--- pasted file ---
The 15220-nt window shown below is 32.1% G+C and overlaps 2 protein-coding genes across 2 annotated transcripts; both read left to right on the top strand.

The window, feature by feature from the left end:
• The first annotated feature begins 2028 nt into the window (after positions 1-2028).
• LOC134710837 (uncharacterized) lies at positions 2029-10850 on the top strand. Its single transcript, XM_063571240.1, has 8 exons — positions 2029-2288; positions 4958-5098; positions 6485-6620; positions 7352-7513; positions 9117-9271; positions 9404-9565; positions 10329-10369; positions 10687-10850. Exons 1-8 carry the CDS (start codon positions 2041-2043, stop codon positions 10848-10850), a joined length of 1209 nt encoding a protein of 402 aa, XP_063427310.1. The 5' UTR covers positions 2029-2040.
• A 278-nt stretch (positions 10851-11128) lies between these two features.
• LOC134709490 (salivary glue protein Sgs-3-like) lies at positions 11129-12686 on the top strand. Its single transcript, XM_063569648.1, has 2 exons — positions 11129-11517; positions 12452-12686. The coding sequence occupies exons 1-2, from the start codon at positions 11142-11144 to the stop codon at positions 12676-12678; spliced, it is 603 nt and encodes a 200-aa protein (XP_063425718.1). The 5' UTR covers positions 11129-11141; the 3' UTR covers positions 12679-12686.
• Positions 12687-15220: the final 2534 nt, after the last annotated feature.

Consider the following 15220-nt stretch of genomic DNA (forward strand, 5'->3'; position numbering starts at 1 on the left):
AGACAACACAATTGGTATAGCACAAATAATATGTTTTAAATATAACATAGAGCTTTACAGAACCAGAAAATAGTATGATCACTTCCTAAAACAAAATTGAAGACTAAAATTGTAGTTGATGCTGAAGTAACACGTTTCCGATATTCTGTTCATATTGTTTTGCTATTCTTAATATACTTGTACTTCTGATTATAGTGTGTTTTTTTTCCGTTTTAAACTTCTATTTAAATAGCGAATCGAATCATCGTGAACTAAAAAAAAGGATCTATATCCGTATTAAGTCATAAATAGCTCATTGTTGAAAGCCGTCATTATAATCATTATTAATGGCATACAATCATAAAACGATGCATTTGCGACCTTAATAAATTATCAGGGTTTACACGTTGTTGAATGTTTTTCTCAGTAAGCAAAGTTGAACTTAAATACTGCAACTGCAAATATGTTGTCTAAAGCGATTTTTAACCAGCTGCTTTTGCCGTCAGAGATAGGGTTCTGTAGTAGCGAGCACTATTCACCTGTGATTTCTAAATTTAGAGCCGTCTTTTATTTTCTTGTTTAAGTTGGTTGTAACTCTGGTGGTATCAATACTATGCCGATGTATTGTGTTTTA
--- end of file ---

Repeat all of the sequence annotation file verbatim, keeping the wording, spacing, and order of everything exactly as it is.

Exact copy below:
The 15220-nt window shown below is 32.1% G+C and overlaps 2 protein-coding genes across 2 annotated transcripts; both read left to right on the top strand.

The window, feature by feature from the left end:
• The first annotated feature begins 2028 nt into the window (after positions 1-2028).
• LOC134710837 (uncharacterized) lies at positions 2029-10850 on the top strand. Its single transcript, XM_063571240.1, has 8 exons — positions 2029-2288; positions 4958-5098; positions 6485-6620; positions 7352-7513; positions 9117-9271; positions 9404-9565; positions 10329-10369; positions 10687-10850. Exons 1-8 carry the CDS (start codon positions 2041-2043, stop codon positions 10848-10850), a joined length of 1209 nt encoding a protein of 402 aa, XP_063427310.1. The 5' UTR covers positions 2029-2040.
• A 278-nt stretch (positions 10851-11128) lies between these two features.
• LOC134709490 (salivary glue protein Sgs-3-like) lies at positions 11129-12686 on the top strand. Its single transcript, XM_063569648.1, has 2 exons — positions 11129-11517; positions 12452-12686. The coding sequence occupies exons 1-2, from the start codon at positions 11142-11144 to the stop codon at positions 12676-12678; spliced, it is 603 nt and encodes a 200-aa protein (XP_063425718.1). The 5' UTR covers positions 11129-11141; the 3' UTR covers positions 12679-12686.
• Positions 12687-15220: the final 2534 nt, after the last annotated feature.

Consider the following 15220-nt stretch of genomic DNA (forward strand, 5'->3'; position numbering starts at 1 on the left):
AGACAACACAATTGGTATAGCACAAATAATATGTTTTAAATATAACATAGAGCTTTACAGAACCAGAAAATAGTATGATCACTTCCTAAAACAAAATTGAAGACTAAAATTGTAGTTGATGCTGAAGTAACACGTTTCCGATATTCTGTTCATATTGTTTTGCTATTCTTAATATACTTGTACTTCTGATTATAGTGTGTTTTTTTTCCGTTTTAAACTTCTATTTAAATAGCGAATCGAATCATCGTGAACTAAAAAAAAGGATCTATATCCGTATTAAGTCATAAATAGCTCATTGTTGAAAGCCGTCATTATAATCATTATTAATGGCATACAATCATAAAACGATGCATTTGCGACCTTAATAAATTATCAGGGTTTACACGTTGTTGAATGTTTTTCTCAGTAAGCAAAGTTGAACTTAAATACTGCAACTGCAAATATGTTGTCTAAAGCGATTTTTAACCAGCTGCTTTTGCCGTCAGAGATAGGGTTCTGTAGTAGCGAGCACTATTCACCTGTGATTTCTAAATTTAGAGCCGTCTTTTATTTTCTTGTTTAAGTTGGTTGTAACTCTGGTGGTATCAATACTATGCCGATGTATTGTGTTTTA